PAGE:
Sep 18, 2017
10:30 AM
Room 1011, EB1

Dr. Nikhil Nair
Tufts University

Efforts in synthetic biology and metabolic engineering have largely focused on improving biosynthetic productivity and yields of biological processes under the assumption that that nutrient uptake rates and assimilation into central metabolism are not limiting. These assumptions are not valid in biological systems engineered to utilize non-native nutrients. For example, non-native C5 sugar (viz. xylose, arabinose) metabolism in the yeast S. cerevisiae and C1 (viz. CO2, methanol) utilization in E. coli are non-optimal, even after extensive engineering efforts, compared to that of native C6 sugar substrates like glucose and galactose. Thus, there is significant need to answer the following questions:

  • Why have current designs implementations of non-native nutrient assimilation pathways not been more successful?
  • How do we engineer biological systems to better assimilate nutrients they did not natural evolve to utilize?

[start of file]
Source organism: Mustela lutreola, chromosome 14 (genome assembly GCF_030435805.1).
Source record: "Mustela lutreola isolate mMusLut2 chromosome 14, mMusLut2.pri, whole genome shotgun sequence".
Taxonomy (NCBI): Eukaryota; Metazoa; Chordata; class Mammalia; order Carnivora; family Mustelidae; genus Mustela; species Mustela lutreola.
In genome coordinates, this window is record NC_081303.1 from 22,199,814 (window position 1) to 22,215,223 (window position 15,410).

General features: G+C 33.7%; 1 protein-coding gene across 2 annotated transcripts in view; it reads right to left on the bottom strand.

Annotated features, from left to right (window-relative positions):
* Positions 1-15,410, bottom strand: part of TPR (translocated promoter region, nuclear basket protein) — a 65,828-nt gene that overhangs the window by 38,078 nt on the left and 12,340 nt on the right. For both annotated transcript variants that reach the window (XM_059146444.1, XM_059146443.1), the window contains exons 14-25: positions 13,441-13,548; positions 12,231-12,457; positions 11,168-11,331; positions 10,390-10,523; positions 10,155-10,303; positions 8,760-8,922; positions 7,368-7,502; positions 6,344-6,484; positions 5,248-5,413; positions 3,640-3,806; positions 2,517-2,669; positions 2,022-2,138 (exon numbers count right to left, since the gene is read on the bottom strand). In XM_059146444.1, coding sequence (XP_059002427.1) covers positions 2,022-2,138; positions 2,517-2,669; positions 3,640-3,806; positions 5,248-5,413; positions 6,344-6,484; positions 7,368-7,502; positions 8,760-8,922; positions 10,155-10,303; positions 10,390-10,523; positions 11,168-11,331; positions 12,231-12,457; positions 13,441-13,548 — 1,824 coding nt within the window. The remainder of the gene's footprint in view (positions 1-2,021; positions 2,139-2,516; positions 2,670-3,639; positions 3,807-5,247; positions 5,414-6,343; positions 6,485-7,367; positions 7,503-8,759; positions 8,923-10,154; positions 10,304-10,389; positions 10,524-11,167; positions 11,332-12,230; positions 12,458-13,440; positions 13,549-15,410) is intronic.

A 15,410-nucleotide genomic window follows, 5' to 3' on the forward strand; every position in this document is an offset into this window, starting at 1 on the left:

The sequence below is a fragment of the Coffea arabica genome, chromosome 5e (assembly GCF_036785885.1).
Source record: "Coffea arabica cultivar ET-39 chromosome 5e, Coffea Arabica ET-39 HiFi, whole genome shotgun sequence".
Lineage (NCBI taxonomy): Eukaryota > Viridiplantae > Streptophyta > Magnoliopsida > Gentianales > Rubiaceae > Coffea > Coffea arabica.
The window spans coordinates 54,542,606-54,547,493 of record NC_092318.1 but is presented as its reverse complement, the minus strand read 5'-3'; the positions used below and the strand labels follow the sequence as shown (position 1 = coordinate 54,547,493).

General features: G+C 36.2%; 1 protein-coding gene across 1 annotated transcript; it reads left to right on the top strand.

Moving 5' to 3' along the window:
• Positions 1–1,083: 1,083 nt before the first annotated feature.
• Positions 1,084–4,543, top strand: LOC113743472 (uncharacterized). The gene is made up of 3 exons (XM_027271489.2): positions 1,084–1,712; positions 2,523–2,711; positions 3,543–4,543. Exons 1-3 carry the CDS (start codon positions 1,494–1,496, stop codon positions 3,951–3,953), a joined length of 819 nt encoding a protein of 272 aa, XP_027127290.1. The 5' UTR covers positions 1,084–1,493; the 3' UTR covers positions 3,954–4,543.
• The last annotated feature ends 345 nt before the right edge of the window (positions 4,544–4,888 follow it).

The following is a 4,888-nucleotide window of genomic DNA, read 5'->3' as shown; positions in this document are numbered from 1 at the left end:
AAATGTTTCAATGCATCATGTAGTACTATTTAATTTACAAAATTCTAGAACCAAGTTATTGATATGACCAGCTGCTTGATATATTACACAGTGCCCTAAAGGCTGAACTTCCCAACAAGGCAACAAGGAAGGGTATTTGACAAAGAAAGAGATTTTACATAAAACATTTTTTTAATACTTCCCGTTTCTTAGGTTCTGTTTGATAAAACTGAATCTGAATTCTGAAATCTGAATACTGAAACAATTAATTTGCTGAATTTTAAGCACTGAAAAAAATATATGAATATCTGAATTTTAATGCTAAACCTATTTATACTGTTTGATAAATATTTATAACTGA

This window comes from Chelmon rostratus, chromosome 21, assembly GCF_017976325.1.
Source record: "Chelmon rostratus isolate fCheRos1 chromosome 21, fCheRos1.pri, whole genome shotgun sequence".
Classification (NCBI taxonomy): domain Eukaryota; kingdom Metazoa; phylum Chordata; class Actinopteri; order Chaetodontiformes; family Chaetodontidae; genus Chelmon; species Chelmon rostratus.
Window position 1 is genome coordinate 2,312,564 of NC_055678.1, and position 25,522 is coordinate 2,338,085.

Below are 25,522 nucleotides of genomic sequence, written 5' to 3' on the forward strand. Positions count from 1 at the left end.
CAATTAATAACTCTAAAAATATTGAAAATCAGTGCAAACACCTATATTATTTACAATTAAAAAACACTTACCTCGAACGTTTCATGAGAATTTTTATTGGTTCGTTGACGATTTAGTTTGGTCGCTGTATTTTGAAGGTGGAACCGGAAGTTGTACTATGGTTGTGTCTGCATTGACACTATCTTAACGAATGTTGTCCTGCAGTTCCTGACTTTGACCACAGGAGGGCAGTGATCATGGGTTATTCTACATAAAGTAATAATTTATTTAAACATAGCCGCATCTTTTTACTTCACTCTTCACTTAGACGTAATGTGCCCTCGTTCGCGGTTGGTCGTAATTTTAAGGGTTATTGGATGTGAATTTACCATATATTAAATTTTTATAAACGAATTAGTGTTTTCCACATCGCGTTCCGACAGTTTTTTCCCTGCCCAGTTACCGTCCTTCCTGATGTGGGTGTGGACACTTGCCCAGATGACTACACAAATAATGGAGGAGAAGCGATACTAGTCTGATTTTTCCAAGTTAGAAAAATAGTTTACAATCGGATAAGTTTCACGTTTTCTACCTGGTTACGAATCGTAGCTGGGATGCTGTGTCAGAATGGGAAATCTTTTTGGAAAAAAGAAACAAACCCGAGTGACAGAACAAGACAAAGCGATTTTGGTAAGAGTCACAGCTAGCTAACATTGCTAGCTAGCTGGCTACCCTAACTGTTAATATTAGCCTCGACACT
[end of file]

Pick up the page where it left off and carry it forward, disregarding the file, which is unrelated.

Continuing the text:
• What are the merits of success when evaluating the designs?

In this talk, I will present our recent advances in answering these questions using pentose assimilation by S. cerevisiae as a test case. Insights from these work will significantly advance future efforts in synthetic biological focused on valorizing low value feedstocks into high-value products.

In addition, I will briefly discuss our recent efforts in developing a united platform to treat a large family of orphan diseases called inborn errors of metabolism (IEM). IEMs are a family of >500 disorders that individually affect less than 1 in 10,000 newborns but cumulatively affect nearly 1 in 1000 infants. Most of these disorders have no current treatment options and our goal is to leverage the gut microbiota as a modulator of metabolism to alleviate chronic and acute pathologies associated with these disorders. I will discuss results from our work in developing engineered gut bacteria and synthetic enzymes as novel therapeutics to treat 9 distinct disorders within this family.

Sep 25, 2017
10:30 AM
Room 1011, EB1

Dr. Benjamin McCool
ExxonMobil

Oct 2, 2017
10:30 AM
Room 1011, EB1
TBD
Oct 9, 2017
10:30 AM
Room 1011, EB1

Dr. David Kofke
University at Buffalo

Oct 16, 2017
10:30 AM
Room 1011, EB1

Dr. George Petekidis
University of Crete, Greece

Oct 23, 2017
10:30 AM
Room 1011, EB1
Undergraduate Student Award
Oct 30, 2017
10:30 AM
Room 1011, EB1
TBD
Nov 20, 2017
10:30 AM
Room 1011, EB1
TBD
Nov 27, 2017
10:30 AM
Room 1011, EB1
TBD